Rugby World Cup 2019: a turning point for how content consumed in NZ?
The 2019 Rugby World Cup is over, the All Blacks are eyeing up a well-deserved summer break while the hunt for a new coach is well and truly underway.
It’s been a massive tournament in many ways, especially for the telco industry in this country as it’s the first time ever all of the games were streamed over the internet rather than traditional satellite-fed tv broadcasting.
In fact in years to come, it may well be looked upon as the event that turned the tide for the way people watch sports content in New Zealand.
Yes, attitudes towards streaming may have been pretty dire for our pool game against South Africa which led to the second half being broadcast on free to air TV. But over the rest of the tournament however, all indications are that there were very few issues reported.
By the time the finals rocked around many Kiwis were well and truly on board the streaming bus with the quarter final between the All Blacks and Ireland being the "most-watched" streamed sports event in New Zealand, according to Spark Sport, with 212,000 live and on-demand streams.
This is no mean feat. Without getting into the nitty gritty, there were plenty of steps involved in the streaming process for Spark Sport to get a feed live from a rugby field in Japan to your device in New Zealand.
Chorus played a small but critical part too, providing the “last mile” connection to get the feed to your house or device over our network. That’s why we put a lot of focus on the build-up in ensuring our network was match ready for the tournament.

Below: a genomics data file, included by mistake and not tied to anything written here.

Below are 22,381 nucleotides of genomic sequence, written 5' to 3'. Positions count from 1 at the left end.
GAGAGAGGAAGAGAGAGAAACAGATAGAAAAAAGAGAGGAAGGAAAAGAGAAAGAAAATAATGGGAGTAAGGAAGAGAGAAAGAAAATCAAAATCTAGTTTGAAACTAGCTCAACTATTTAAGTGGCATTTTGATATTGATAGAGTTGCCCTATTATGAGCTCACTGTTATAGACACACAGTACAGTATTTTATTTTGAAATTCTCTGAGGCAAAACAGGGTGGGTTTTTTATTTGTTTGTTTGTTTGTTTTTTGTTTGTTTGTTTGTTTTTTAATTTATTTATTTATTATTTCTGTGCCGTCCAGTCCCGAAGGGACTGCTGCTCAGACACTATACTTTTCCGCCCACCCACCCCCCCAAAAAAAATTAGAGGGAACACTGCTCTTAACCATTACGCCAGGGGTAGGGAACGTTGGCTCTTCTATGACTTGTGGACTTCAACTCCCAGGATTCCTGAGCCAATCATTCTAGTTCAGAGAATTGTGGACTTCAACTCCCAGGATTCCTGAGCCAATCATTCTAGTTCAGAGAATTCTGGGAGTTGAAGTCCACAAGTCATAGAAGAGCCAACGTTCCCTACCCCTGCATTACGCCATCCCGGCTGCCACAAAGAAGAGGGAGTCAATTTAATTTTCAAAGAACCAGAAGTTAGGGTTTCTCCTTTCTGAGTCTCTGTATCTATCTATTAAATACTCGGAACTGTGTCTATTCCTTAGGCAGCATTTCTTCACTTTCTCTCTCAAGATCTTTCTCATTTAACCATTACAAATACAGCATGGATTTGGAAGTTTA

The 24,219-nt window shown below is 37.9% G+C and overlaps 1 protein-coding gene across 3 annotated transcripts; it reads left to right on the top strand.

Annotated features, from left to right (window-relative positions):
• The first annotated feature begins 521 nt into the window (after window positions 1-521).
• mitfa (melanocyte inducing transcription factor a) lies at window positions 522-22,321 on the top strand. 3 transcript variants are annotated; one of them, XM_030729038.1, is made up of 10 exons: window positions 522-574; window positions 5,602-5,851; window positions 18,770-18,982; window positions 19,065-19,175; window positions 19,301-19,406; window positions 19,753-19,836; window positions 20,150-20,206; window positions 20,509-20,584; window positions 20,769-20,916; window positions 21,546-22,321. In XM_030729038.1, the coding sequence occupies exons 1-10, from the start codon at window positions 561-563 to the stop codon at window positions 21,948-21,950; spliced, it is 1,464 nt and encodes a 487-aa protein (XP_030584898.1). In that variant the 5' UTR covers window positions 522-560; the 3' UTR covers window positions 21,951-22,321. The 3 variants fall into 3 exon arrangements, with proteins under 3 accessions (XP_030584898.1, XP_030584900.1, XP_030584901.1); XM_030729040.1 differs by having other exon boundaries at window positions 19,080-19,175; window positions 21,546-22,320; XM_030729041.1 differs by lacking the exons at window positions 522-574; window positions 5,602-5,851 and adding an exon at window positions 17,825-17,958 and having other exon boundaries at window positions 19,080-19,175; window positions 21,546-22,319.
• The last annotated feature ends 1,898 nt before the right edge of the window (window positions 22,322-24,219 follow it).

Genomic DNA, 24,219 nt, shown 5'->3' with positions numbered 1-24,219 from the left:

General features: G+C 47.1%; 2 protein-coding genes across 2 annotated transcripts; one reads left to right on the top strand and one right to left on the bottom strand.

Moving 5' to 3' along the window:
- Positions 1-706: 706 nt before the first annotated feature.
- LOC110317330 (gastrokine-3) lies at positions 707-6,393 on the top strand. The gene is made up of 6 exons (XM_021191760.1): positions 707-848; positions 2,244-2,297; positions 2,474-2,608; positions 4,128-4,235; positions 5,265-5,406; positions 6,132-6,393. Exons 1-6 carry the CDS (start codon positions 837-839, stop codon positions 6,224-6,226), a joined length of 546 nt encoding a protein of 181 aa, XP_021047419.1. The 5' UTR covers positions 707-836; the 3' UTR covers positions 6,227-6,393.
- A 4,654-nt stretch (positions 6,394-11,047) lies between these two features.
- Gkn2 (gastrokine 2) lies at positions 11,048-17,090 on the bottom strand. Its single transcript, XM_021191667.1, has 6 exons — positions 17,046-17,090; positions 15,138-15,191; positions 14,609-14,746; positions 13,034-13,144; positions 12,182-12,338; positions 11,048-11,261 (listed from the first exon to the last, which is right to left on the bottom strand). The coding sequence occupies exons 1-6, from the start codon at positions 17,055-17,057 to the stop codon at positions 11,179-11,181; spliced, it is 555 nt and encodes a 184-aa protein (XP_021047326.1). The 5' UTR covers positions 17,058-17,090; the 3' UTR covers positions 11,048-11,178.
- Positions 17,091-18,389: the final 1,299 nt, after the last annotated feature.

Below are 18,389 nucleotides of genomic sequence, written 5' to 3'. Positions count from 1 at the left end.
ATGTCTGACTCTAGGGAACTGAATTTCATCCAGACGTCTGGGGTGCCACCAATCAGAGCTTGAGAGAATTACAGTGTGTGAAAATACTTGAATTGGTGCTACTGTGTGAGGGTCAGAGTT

It’s a good thing we did, as the network was required to take on unprecedented levels of data with daily peaks above 2Tbps (terra bits), that’s equivalent to over 500,000 simultaneous Netflix streams!
But the biggest peak wasn’t actually for an All Blacks game but was for the quarterfinal match between France and Wales which saw 2.6 Tbps data travel through the network at 9.05pm on 20th October. And just to keep our engineers on their toes, the third highest data load the network has ever experienced came on 15 October with the update of the crazily popular Fornite game.
Despite all this, like the All Blacks (England game aside!) the performance of the network throughout the eight weeks, was more than up to the task with an average connection speed of 125Mbps and any of the streaming issues that did occur (for 99% of people) happened elsewhere along the supply chain.
Public opinion will still remain mixed about how streaming performed over the Rugby World Cup, but one thing for sure is that the event has opened up a broader cross-section of the population to streaming.
As a testament to that, both Spark Sport and Sky Sport Now announced deals during the course of the event to stream and broadcast cricket and rugby over the next few years, illustrating that streaming is the future for how content is consumed here.
It’s not isolated to sport either, with Google Stadia being launched in New Zealand this month gamers will have a whole world of content to access, while the launch of Disney+ and Apple TV+ provide further options for shows and TV programmes.
Long story short, if you’re not sorted for streaming yet, now’s the time to do it. Our network is ready to handle the data demands and if you want to open up your entertainment options on your TV or device we have plenty of streaming tips to help.